Doing the Work of Two: Should I Be Expected to Function as Both RN and APRN?

Carolyn Buppert, MSN, JD

Disclosures

August 17, 2016

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Question

Should I Be Expected to Function as Both RN and APRN?

Response from Carolyn Buppert, MSN, JD
Healthcare attorney

An advanced practice registered nurse (APRN) wants to know whether she should be expected to function both as APRN and registered nurse (RN) at the clinic where she works:

I am an APRN, but my employer views me and my colleague APRNs as staff members who can perform a nurse's job as well as our APRN jobs. That means that most days we may not have a nurse helping us, and we essentially are running the clinic area alone. Is this good practice to have one professional doing both jobs? I worry about being liable and negligent trying to do both jobs at once.

Legally, you can do both. So that means that this is an issue of patient safety and also an issue of personnel management. I can envision two ends of a spectrum. On one end, the APRN is being spread too thin, time-wise, and advanced practice is suffering because of the RN-practice duties that need attention. That could be a risk management problem, because the APRN could overlook patient follow-up or fail to ask a pertinent question of a patient, resulting in a missed diagnosis and a lawsuit against the APRN and employer. One the other end, if the clinic has just a few patients on any given day, it makes sense, personnel-wise, to have an APRN run the clinic alone. This arrangement could be safe.

One way to present the issue to management is to track how many days each week you are scheduled to see more than a threshold number of patients. For discussion purposes, let's set the threshold at 15 established patients in adult internal medicine in an 8-hour day. The number could be higher – 20 patients per day — for pediatrics, some family practices, and some practices where the level of visit is current procedural terminology (CPT) codes 99212 to 99213. The number could be lower for new patients and if the patients require evaluation and management at the higher CPT levels.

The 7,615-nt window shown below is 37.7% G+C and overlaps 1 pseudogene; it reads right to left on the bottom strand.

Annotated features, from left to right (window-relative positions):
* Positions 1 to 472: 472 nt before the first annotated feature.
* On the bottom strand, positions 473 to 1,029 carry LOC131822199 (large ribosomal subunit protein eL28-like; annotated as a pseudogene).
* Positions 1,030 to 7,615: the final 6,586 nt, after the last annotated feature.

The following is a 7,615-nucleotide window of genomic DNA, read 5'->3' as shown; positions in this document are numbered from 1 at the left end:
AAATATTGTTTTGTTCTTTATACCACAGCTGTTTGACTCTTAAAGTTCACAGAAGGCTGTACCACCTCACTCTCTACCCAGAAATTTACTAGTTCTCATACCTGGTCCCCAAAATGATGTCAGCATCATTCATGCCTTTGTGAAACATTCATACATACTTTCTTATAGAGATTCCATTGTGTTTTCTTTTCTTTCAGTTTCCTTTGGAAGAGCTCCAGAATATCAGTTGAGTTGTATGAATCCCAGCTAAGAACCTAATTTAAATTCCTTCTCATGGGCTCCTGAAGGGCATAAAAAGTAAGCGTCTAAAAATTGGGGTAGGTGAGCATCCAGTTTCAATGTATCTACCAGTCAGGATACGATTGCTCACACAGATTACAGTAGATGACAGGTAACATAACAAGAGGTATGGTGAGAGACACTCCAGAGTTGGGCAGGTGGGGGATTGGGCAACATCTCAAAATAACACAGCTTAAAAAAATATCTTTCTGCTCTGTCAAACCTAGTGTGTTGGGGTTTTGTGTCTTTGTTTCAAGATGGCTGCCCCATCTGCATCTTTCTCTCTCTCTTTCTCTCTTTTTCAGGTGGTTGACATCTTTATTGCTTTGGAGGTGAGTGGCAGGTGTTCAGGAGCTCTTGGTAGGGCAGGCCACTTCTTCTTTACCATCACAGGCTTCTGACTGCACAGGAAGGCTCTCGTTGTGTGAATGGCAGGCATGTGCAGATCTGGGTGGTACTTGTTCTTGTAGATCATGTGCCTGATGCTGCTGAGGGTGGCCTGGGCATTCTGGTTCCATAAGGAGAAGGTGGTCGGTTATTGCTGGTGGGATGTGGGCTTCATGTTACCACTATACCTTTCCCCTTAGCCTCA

If the schedule is for more patients than the threshold number, then you should have a fairly strong argument that you need an assistant. Whether that assistant is RN level or a medical assistant depends on the level of service needed. You might check with colleagues at other clinics to determine their threshold for having one or more assistants.

If the number of patients seen each day is below threshold, then your argument for having an RN with you is weaker. However, in that case, you might keep track of the time you spend on various services and tasks for several days, and use those data to argue that a different staffing strategy is called for. For example, perhaps clinic hours could be reduced and perhaps your advanced practice services could be employed better in another clinic. It makes little sense for an employer to pay APRN salary for RN or assistant duties, so presumably your employer would want to have the most efficient staffing mix. And, your employer also should be cognizant of the risks associated with spreading an APRN too thin.

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